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picture of bridge

View northeast from Greeley St at Gomer St

More detail photos

OFFICIAL NAME:
Mission Street Bridge

OTHER DESIGNATION:
Mission St over Greeley and Gomer streets
Mission St East
pghe586-28

LOCATION:
Pittsburgh

USGS 7.5" Topo Quad - UTM Coordinates:
Pittsburgh East - Zone 17; 0586 4475
CARRIES:
Mission St

BETWEEN:
-- Mission Street Pumping Station
-- Sterling Way

CROSSES:
-- former site of St. Clair Incline; Greeley St; Gomer St


TYPE OF CONSTRUCTION / DESIGN:
Haunched riveted steel plate girder on concrete bents



LENGTH OF MAIN SPAN:


TOTAL LENGTH (including longest elevated ramp):
225 ft

HEIGHT OF DECK:



YEAR ERECTED / ENGINEER:
1939, City of Pittsburgh


ADDITIONAL INFO:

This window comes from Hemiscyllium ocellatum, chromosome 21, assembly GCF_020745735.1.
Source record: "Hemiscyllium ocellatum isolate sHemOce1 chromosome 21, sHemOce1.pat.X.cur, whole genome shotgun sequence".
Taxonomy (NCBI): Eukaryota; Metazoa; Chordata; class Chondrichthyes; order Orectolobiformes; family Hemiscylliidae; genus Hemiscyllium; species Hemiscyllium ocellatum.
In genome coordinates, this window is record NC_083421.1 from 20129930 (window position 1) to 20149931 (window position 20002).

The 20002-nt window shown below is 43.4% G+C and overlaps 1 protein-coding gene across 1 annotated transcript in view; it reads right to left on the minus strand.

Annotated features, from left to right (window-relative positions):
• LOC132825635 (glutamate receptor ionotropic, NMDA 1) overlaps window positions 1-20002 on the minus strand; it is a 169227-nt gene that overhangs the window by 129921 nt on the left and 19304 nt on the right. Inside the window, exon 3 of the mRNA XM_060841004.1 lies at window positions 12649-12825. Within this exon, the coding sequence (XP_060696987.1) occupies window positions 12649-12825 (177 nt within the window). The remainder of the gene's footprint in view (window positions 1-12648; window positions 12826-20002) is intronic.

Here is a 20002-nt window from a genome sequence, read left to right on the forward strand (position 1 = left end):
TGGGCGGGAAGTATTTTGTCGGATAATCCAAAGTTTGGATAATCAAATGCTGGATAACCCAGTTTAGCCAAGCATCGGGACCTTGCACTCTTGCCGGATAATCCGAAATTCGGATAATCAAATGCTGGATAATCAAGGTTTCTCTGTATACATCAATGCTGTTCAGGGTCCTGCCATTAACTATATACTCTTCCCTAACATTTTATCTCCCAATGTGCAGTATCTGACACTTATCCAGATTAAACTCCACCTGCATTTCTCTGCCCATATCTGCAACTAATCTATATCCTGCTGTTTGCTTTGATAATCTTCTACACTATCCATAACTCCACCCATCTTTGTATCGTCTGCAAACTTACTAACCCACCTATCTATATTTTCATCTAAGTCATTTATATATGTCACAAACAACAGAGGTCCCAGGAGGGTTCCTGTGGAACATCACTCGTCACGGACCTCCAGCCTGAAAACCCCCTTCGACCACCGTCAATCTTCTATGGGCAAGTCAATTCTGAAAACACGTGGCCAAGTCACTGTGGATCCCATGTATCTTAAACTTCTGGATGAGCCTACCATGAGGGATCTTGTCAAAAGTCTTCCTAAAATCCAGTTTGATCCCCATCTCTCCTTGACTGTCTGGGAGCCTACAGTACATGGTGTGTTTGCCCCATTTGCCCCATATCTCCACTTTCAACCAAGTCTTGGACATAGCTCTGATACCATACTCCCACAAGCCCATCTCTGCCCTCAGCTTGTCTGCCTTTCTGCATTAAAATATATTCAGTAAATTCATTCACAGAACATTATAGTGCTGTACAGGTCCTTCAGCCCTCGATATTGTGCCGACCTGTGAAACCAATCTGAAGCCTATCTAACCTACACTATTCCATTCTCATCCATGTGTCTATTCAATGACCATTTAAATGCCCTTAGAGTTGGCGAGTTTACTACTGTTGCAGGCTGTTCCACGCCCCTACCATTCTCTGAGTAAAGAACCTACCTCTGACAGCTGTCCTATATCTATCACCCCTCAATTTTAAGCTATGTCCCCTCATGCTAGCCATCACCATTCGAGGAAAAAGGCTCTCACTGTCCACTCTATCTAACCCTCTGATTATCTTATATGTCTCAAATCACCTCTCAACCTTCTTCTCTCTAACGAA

from the PennDOT Historic Bridges Survey:
The 3-span, continuous, 225'-long, built-up thru girder bridge built in 1939 is supported on Moderne-style concrete bents with stepped back columns and brackets. The ashlar abutments appear to date to the previous bridge. The haunched girders have the characteristic greatest depth over the piers where the stresses are greatest. Cantilevered steel stringer sidewalks are supported on metal brackets. The bridge is finished with custom-designed Moderne-style metal railings with balusters repeating the stepped pattern of the bent columns. The continuous design was an important improvement in steel stringer and girder bridges nationally beginning in the late 1920s and early 1930s. In Pennsylvania, the continuous designs appeared somewhat later in the late 1930s and early 1940s when state and municipal engineers adopted the design because of the economy it achieved in comparison to simply supported spans of similar length. The 1939 bridge and its nearly identical companion span (BMS# 0273010003061) are early and complete examples of long-span, handsome architectonic, continuous steel girder bridges designed by the City of Pittsburgh Department of Public Works.